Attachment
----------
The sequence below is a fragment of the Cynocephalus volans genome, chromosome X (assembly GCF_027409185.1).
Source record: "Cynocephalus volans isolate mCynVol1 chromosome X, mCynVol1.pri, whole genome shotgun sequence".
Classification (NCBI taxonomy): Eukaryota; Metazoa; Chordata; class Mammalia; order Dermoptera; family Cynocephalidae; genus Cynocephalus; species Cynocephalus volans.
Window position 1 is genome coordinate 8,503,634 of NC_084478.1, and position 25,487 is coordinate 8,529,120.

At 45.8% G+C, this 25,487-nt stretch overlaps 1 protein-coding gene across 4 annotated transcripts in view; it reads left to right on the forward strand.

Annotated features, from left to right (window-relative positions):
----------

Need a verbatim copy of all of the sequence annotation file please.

The sequence below is a fragment of the Cynocephalus volans genome, chromosome X (assembly GCF_027409185.1).
Source record: "Cynocephalus volans isolate mCynVol1 chromosome X, mCynVol1.pri, whole genome shotgun sequence".
Classification (NCBI taxonomy): Eukaryota; Metazoa; Chordata; class Mammalia; order Dermoptera; family Cynocephalidae; genus Cynocephalus; species Cynocephalus volans.
Window position 1 is genome coordinate 8,503,634 of NC_084478.1, and position 25,487 is coordinate 8,529,120.

At 45.8% G+C, this 25,487-nt stretch overlaps 1 protein-coding gene across 4 annotated transcripts in view; it reads left to right on the forward strand.

Annotated features, from left to right (window-relative positions):